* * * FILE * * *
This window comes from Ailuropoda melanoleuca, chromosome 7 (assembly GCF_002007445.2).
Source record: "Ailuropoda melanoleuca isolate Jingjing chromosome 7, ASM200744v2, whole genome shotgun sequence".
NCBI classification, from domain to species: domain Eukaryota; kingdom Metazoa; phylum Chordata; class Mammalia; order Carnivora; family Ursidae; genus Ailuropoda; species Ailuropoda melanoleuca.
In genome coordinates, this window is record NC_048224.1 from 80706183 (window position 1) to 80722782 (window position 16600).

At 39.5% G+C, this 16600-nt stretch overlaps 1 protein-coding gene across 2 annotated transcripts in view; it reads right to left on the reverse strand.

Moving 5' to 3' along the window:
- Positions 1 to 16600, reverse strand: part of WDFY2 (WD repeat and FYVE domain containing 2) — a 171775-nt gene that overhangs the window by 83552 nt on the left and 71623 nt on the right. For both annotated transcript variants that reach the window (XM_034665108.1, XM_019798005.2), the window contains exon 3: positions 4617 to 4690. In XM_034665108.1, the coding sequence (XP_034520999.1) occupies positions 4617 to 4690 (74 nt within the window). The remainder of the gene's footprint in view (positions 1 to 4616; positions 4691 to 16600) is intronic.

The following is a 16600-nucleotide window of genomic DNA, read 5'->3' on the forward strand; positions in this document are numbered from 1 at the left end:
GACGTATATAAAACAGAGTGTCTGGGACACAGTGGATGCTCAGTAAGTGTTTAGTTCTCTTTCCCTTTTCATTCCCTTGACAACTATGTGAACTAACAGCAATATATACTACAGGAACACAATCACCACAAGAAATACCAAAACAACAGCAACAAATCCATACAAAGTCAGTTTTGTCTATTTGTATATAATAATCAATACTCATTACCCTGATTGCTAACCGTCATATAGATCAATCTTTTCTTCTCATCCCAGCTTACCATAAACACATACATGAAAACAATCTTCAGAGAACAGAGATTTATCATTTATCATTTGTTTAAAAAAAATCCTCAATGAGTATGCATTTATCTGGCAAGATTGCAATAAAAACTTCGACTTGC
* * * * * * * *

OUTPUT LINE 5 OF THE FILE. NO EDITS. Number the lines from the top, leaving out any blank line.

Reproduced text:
At 39.5% G+C, this 16600-nt stretch overlaps 1 protein-coding gene across 2 annotated transcripts in view; it reads right to left on the reverse strand.